My friend Ben is visiting Chicago this week. We both lived there for three years, more or less, after college and the Peace Corps. Ben is now one of the only Western journalists in the Middle East who speaks fluent Arabic, a feat he undertook deliberately in Cairo, after he left Chicago. Salon has dedicated a page to his reporting, which it republishes on a regular basis, as does much of the web. But then, Ben was always a writer. A few years ago, just after I arrived to the Bay Area, we met in Chicago and spent a valedictory week bowling, drinking, walking the lakefront, going to a Cubs games, hanging out at the Kopi Cafe, the Hopleaf, Carol's Pub. We saw half a Harmony Korine movie at the Music Box one afternoon, and walked around Evanston the next. To us, Chicago had become a prelude: our old, temporary hometown. Then, I remembered Chicago as the place where Katie and I made a life before we married, where my nephews were born and we all played cards in the kitchen instead of getting a babysitter. I taught middle school social studies during the day. Ben tutored high school students for standardized tests. We started a writer's group, and when that collapsed, we corralled friends and partners into a book club that also petered out after a few meetings. The authors we admired were guideposts to a certain kind of future, we were certain of it, we had only to unlock the key and pace ourselves in certain directions.
I am in bed today, sick with the flu. Mostly, I've slept. I watched some television, though the more I stared at the laptop screen, the more my eyes, head, arms, legs, fingers hurt. I've read some of the magazines and books on my nightstand. Mostly, I've laid in bed, nodding off, listening to Cait and the boys upstairs, feeling terribly guilty for getting sick in the first place. This room is so quiet for the excuse of lying very still in it. Still, what an unfair disruption to a family life to spend all day in bed. A little while ago, I took a handful of Tylenols and Advils, in the hopes of standing up, showering, and eating something. The achiness is not so bad, at least, though I am fairly light-headed going back and forth.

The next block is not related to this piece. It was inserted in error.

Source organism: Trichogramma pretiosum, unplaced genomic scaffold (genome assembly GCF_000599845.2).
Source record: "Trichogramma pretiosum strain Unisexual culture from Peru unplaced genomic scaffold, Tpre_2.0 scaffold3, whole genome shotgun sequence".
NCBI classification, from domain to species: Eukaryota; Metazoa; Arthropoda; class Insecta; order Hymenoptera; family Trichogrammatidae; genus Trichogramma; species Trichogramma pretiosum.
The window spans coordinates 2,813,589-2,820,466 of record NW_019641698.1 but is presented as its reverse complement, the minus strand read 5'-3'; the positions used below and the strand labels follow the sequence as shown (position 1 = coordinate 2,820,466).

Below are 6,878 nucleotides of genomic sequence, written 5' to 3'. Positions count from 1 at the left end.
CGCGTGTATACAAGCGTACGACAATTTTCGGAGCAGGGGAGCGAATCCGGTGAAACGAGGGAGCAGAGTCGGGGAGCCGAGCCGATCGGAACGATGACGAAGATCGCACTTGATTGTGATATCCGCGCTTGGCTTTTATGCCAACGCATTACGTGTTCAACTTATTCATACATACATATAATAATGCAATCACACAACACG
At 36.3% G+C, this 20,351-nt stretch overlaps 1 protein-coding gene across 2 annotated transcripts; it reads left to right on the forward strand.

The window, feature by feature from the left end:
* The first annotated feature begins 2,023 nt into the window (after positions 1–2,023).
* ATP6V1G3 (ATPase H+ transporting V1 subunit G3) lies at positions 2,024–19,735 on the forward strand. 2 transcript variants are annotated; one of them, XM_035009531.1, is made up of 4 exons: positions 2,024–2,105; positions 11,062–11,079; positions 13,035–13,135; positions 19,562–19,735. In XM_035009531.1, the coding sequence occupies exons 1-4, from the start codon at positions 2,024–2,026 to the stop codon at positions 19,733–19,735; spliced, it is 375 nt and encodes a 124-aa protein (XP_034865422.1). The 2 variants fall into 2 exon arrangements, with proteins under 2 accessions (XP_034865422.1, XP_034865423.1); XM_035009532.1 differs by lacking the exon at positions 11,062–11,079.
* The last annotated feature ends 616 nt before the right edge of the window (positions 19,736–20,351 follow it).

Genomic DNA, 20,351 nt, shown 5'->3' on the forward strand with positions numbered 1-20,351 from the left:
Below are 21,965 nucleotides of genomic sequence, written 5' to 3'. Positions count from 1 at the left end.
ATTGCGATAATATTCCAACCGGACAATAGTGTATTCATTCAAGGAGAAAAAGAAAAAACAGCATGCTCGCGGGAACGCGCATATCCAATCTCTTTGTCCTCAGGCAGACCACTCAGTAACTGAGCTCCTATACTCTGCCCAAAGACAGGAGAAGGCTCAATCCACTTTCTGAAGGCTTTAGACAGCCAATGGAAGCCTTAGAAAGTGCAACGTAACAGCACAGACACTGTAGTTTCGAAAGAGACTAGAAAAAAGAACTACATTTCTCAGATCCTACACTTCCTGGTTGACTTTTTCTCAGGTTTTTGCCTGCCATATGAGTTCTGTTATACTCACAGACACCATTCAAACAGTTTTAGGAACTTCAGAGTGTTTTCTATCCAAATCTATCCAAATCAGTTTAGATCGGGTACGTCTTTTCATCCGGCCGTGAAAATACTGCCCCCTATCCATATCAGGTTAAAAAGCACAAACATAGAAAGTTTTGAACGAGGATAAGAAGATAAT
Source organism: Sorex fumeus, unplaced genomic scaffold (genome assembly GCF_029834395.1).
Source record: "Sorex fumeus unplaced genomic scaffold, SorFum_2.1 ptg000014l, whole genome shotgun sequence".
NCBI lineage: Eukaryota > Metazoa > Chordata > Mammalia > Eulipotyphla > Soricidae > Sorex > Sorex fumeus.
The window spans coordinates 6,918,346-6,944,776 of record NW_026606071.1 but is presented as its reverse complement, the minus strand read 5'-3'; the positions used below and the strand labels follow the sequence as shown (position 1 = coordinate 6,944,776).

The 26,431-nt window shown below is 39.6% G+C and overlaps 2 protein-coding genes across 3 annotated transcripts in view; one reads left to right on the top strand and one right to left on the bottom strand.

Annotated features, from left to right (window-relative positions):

One of the books I keep picking up and not reading is Humboldt's Gift, Saul Bellow's wonderful 1975 novel about Chicago, which the book jacket tells me is also a roman a clef about Bellow's friendship with the poet Delmore Schwartz. Ben gave me this book for Christmas a few years ago, along with Roberto Bolano's The Savage Detectives (I gave him, I think, Tim O'Brien's The Things They Carried and Joan Didion's The Year of Magical Thinking). I have read Humboldt's Gift in starts and stops ever since. Now, I have about 100 pages left. There is a terrific introductory essay at the beginning of the edition I own, by Jeffrey Eugenides, that I read to re-orient myself every time I pick it back up. I like what he says here:
"A phrase that might also describe Bellow's chief and lasting achievement: he elevated language and, by doing so, reversed the spirit's atrophy. That's what reading Bellow feels like. What makes Bellow's prose better than just about anyone else's is that it is touched, in every clause, by enlightenment. Every clause glows with its own aura. Even the verbs are doing holy work....Almost alone in his generation, Saul Bellow maintained a connection to the vatic role poets had in earlier ages. He did this in a modern, twentieth-century way, tentatively, probingly, with self-humor and a large measure of dubiety, but not outright rejection."
Like all the great American cities, Chicago is easy to love from a distance. It is big, crude, friendly, expansive, and self-sustaining. It doesn't need our affection, which only increases its allure. Chicago might be over-run with beer gardens in the summer, or boarded up and barely open on a Monday night in January, but the city itself presses out along the Lake and continues in both directions all year, for as far as the eye can see, toward the many neighborhoods that accumulate at its edges. It is the city's worst-kept secret that Chicago has no good restaurants in the Loop, where the conventions and hoteliers keep visitors in ballrooms and top-floor steakhouses, watching that skyline light up and not move. Chicago is a static city, which is its great advantage in every season: it generates tremendous stores of energy while keeping very still.
How lucky, sometimes, to transform anything and remember it differently. I don't take much time to miss Chicago and I hardly write about it. But then, I'm not sure I marshall my affections and interests so deliberately. I do miss seeing Ben so regularly. Tonight, I'll neither write nor read, opting instead to run a rash of litmus tests at the hypothetical morning. How high is my fever? Will it break soon? Am I hungry? In pain? If there is a unreasonable limit to reasonably good health, it is the utter neurosis of waiting for an illness to end, and the way the mind alternates reason and distraction as it tries to push through. I'm hoping that by keeping low today I can hedge some of tomorrow's exhaustion (and contagion), get up with the boys in the morning, and be again a reasonable husband, father, and teacher. I like those roles very much and I don't like not being able to do them well. Now is precisely the kind of moment that will seem remarkable until it passes, this all-consuming flu-bout I'm unlikely to either romanticize or miss.